“Yes, very likely, but not right away.  The USSR is a big and rich empire greatly underexploited which the Moscow based communist Mafia is preventing.  I want to see Russia free and independent again, an economic, rather than military, force to contend with the Washington capitalist plutocracy.  Believe it or not, your inner-city assignment – which is open-ended by the way – enters into my plans to formulate economic change that takes into consideration the fact that technology is going to implode possibly before the next 75, 100 years and billions of people whose lives are bound to city living and totally dependent upon a ubiquitous technology supporting the power grids will die in that collapse.  Society itself may well be thrown back to a Dark Ages dystopia riddled with internecine warfare and genocide, disease and superstition.  Excuse me, it’s ridiculous to converse this way.  Come back to my office, get your brief case and let’s go out for some drinks and dinner later.  I want to listen to you; I’m tired of hearing myself saying the same things over and over.” 

When I entered the office he flipped a switch on a black box on his desk and said, “Lana, can you find a coat for miss Kristofson?”  “Right away sir.”  came the reply, as if on cue.

I took the paper with the notes I’d begun writing and gave them to Joe.  He fed the sheet into a shredder, smiled and winked at me, “Cloak and dagger, Helen.  A bit of James Bond stuff, the real side of it; the part you’ll never see in a movie, or in a book.  No information arriving in the “library” leaves it until it’s been decoded and it says what I want it to say.”

“I’m intrigued.”

“Try not to be too intrigued.  In fact, forget what we talked about – don’t make notes on it.  Just get me a damn Russian speaking dude who has no idea who I am or what I want from him.  Anonymity is the name of this game.  You’re a reporter, I can trust you, right?”  I just nodded affirmatively and besides, I actually didn’t know who he was, who he really was. 

He was smoother than I was with the Mercedes.  I caught a faint wisp of diesel exhaust.  “They’re diesel aren’t they Joe?”  Diesel engines in cars were a novelty to me. 

“What, the cars?  The Mercedes?  Yes, well this one is.  I don’t know if they all are.  Why?”

“Curious Joe, I need facts in my head.  I need to know what makes things tick, like the digital clock for example.”  He made no comments on that.  

“The Ferryman” in the English sector was quite a class act bar.  Live but unobtrusive music, adjustable lighting at each table, privacy and the darker shades of turquoise made for a mellow ambiance.  Suddenly I felt my guard drop and realized how lonely I was – how hollow my life.  Joe was studying me as I sipped on my white wine, slowly.  If he’d known I was under-aged and little used to alcohol, I wonder what he’d say, or do.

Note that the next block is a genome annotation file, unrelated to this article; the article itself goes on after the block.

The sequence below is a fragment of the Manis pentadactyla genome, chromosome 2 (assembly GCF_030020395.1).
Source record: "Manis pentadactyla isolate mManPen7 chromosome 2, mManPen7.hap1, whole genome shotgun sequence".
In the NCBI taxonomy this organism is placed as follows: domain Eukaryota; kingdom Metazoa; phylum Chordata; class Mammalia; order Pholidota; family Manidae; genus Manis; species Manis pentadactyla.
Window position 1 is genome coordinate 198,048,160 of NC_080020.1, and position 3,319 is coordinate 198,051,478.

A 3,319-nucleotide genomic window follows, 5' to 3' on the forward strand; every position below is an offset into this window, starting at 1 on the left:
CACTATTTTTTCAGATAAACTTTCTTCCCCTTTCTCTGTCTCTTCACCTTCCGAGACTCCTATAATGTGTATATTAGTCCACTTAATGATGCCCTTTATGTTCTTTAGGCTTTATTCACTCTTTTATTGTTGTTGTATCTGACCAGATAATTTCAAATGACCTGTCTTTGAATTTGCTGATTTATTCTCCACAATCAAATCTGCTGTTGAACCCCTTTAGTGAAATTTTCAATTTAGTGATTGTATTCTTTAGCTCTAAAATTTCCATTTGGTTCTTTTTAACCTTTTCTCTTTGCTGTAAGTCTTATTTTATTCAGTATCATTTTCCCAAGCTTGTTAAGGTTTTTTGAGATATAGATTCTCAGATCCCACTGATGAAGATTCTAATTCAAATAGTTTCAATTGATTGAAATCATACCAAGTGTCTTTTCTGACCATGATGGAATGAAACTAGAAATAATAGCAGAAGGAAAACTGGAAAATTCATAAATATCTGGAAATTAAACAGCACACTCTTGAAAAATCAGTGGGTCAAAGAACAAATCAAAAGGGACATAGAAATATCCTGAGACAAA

I studied him in turn, provocatively, and met his eyes.  They were a darker blue here than in the daylight and he was quite a handsome, if older, man.  I wanted to sit beside him and put my head on his shoulder and feel him holding me.  I thought I could trust him; I wanted to trust him.  I felt so tired of the defensive position, and the aggressive moods that swept through me, tired of being the avenging angel.  Then I remembered Joe’s words, “I’ll let you know when thinking about your body” and I stiffened. 

“Penny for your thoughts, Helen?” 

I lied.  “I’m such a long way from home and suddenly I have a weakness for a touch of home, homey comfort, even if it’s just made up fiction to match my emotions.”

“It’s the wine, Helen, and no food.  We need to eat.”  He gestured and almost yelled, “Garçon!” 

“Please explain why you use the French title in an obviously English establishment?”

“Tradition, Helen, just tradition, and they like the French title over the English “waiter!”  Sounds more romantic.”

We, or rather he, ordered and I finished my second glass of wine when the first course appeared.  I was famished and my head was buzzing.  The food helped, and I can’t remember what it was, just that it was excellent and made me ask for another glass of wine. 

We ate, we talked, we drank, laughed, enjoyed moments of thoughtful silence, ate some fancy dessert; talked some more and he drove me home, came into my apartment and commented on it.

“It’s cosy Helen.  And it’s in just the right place from which to observe and write your story.  Suddenly he grabbed me and held me against himself, just one arm around my waist, his head bent over mine.  He turned me around to face me. 

“You’re shaking.  Are you afraid of me?” 

“Yes I am Joe.  It’s been a rough time for me and I feel safer alone for now.  I’m sorry I can’t get into the mood, whatever that means.  Some day, if we leave this where it is and I don’t start running again I will try to explain.  Or perhaps I will weave my own story into the story of the slums.  Oh, I’m so, so tired I’m going to fall to the floor and sleep there.”

“Give me a minute to tell you something, girl, can you?”  I nodded, then sat on a kitchen table chair, waiting for the shoe to drop.  What now?  Why do I always attract these people?